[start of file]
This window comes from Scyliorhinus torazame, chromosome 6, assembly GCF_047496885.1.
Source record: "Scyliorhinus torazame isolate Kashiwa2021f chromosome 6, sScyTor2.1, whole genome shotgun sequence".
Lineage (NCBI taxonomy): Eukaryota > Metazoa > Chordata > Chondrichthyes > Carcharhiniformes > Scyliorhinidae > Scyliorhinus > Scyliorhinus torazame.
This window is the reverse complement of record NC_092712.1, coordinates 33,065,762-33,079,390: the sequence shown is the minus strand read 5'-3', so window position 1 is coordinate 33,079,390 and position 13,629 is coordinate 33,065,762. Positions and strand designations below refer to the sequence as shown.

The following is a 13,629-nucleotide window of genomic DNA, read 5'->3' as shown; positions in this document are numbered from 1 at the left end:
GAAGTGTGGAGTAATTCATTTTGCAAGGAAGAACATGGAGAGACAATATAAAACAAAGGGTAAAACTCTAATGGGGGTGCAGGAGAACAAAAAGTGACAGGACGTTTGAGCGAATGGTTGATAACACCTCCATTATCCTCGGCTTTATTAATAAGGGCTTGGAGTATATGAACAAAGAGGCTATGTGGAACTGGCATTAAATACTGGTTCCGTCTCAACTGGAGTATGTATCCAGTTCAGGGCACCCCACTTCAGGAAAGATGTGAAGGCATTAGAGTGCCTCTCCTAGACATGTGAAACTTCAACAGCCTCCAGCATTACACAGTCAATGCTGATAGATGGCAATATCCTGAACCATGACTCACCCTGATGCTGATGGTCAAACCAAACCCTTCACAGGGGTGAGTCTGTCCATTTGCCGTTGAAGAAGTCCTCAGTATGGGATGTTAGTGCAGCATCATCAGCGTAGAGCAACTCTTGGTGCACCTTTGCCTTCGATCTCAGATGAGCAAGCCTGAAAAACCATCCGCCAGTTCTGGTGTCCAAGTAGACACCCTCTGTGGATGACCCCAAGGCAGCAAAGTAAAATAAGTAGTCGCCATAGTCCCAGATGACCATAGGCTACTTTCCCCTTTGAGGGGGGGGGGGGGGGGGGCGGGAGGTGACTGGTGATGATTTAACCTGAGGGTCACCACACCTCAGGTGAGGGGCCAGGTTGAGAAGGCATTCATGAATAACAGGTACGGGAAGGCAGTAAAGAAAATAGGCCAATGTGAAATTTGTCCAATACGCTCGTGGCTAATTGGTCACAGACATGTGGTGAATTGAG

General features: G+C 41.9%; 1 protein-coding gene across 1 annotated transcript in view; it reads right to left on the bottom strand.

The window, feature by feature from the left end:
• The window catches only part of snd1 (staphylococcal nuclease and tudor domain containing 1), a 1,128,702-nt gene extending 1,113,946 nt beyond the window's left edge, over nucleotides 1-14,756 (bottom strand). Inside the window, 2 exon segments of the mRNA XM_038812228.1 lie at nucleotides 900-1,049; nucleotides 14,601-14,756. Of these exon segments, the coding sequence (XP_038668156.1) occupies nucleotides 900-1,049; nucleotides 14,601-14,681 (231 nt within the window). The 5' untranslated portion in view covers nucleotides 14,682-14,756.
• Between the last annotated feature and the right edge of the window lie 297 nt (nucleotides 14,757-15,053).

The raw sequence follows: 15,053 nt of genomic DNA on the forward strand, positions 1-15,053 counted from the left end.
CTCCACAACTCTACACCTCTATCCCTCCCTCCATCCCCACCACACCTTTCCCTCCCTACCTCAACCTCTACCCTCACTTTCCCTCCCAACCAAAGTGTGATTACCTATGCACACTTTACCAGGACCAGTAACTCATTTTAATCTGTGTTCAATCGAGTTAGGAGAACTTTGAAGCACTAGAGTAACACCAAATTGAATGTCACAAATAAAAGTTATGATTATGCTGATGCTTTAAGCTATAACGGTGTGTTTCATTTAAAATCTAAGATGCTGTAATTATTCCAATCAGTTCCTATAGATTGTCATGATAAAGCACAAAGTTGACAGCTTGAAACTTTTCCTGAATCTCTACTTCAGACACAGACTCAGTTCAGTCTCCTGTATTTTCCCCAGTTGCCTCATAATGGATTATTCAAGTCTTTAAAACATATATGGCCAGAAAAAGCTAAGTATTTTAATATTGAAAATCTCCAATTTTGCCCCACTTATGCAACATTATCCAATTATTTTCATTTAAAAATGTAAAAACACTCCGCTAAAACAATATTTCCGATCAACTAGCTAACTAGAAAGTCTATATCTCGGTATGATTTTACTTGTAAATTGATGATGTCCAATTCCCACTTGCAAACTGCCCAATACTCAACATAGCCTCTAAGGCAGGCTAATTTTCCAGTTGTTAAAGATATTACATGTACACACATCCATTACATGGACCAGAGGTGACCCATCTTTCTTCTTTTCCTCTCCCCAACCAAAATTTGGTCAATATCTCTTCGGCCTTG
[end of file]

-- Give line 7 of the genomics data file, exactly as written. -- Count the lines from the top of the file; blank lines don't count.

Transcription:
General features: G+C 41.9%; 1 protein-coding gene across 1 annotated transcript in view; it reads right to left on the bottom strand.